RALEIGH, N.C. - Tropical Storm Hanna blew hard and dumped rain in eastern North Carolina and Virginia Saturday, but caused little damage beyond isolated flooding and power outages as it quickly headed north toward New England.

Hanna sailed easily over the beaches of Carolinas' coast, and emergency officials were already looking past it to powerful Hurricane Ike, several hundred miles out in the Atlantic. With Category 3 winds of near 115 mph, Ike could approach Cuba and southern Florida by Monday, as Hanna spins away from Canada over the North Atlantic.

"Hanna is heading north in a hurry, leaving behind sunshine for the weekend," said Myrtle Beach city spokesman Mark Kruea.

He said city services would be open and that "despite a week of preliminary hype" the storm didn't have much of an impact on the city aside from a few downed trees and some power outages that were repaired in less than a half-hour. It was the same story in eastern North Carolina, where Hanna had top winds of around 50 mph after coming ashore around 3:20 a.m.

Julia Jarema, a spokeswoman at the N.C. Emergency Operations Center, said there are reports of some localized flooding, temporary road closures and scattered power outages, but that officials haven't heard about too many problems.

"As the day goes on, I'm sure we're going to hear more reports of flooding as people get out and get on the roads," she said.

At least 1,500 spent the night in shelters and more than 60,000 customers - mostly around Wilmington, N.C. - were without power early Saturday in the Carolinas. In Virginia, 20,000 customers had no power. State police closed all northbound lanes of Interstate 95 just north of Richmond after power lines fell around 8:30 a.m.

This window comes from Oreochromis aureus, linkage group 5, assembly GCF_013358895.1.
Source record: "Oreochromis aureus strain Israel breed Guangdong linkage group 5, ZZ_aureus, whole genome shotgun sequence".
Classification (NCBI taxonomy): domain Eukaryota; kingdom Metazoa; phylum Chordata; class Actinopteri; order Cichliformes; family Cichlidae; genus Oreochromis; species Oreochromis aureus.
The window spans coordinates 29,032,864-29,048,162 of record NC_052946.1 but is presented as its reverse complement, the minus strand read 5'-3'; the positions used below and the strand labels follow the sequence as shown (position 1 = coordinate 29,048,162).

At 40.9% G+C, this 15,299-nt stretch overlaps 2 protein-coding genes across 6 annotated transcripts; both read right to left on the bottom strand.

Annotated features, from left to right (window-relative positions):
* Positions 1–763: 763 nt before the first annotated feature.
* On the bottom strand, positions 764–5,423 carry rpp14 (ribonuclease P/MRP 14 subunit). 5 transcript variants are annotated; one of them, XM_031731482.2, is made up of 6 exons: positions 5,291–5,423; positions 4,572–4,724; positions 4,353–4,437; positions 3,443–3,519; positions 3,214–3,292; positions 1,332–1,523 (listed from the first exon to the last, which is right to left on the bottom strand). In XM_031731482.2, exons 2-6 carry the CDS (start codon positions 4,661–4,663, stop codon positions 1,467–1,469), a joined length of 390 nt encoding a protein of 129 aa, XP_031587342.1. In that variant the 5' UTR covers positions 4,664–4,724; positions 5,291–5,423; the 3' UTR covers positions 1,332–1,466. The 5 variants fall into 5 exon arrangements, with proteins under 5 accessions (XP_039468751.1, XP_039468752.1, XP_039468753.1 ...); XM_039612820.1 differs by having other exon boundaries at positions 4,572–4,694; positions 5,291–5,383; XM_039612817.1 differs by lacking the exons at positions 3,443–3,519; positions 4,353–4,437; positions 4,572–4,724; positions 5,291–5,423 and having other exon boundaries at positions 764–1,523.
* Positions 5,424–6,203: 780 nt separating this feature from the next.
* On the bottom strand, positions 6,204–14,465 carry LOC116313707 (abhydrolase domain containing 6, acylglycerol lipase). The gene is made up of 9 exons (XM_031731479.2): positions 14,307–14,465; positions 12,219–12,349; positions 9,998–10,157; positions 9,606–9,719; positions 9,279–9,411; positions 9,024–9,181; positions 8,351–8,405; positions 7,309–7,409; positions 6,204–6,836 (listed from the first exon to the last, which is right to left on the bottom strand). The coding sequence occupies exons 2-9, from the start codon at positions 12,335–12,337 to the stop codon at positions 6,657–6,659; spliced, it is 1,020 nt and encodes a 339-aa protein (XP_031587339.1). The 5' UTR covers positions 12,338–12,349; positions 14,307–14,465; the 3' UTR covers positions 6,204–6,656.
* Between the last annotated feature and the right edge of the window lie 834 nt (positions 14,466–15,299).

And the Coast Guard closed all navigable waters in the Port of Hampton Roads, the lower Maryland Eastern Shore and the Port of Richmond, Va., on the James River.

Heavy rain fell in the Carolinas, including 5 inches in Fayetteville and the Sandhills region. The same was forecast for central Virginia, Maryland and southeastern Pennsylvania, where some spots could get up to 10 inches. Forecasters warned of the potential for flash flooding in the northern mid-Atlantic states and southern New England.

"Fortunately it happened during the night, on the weekend. That would be a mess if it happened during the week as people are tying to get to work," said National Weather Service meteorologist Jonathan Blaes.

No rain fell to the west in Charlotte, where Tropical Storm Fay flooded streets and forced evacuations two weeks ago. To the east, on North Carolina's Outer Banks, the stinging sand and sea spray didn't keep 78-year-old William Cusick from getting up early to walk his dog on the beach.

"I don't see anything too exciting about this - it's not too serious," Cusick said.

The wind started to kick in about 2:30 a.m. in Morehead City, said Don Ogle of Newport, the night manager of a motel in the city along North Carolina's central coast. He said half of the motel's day crew stayed overnight.

"I don't know why. I'd go home if I could," he said.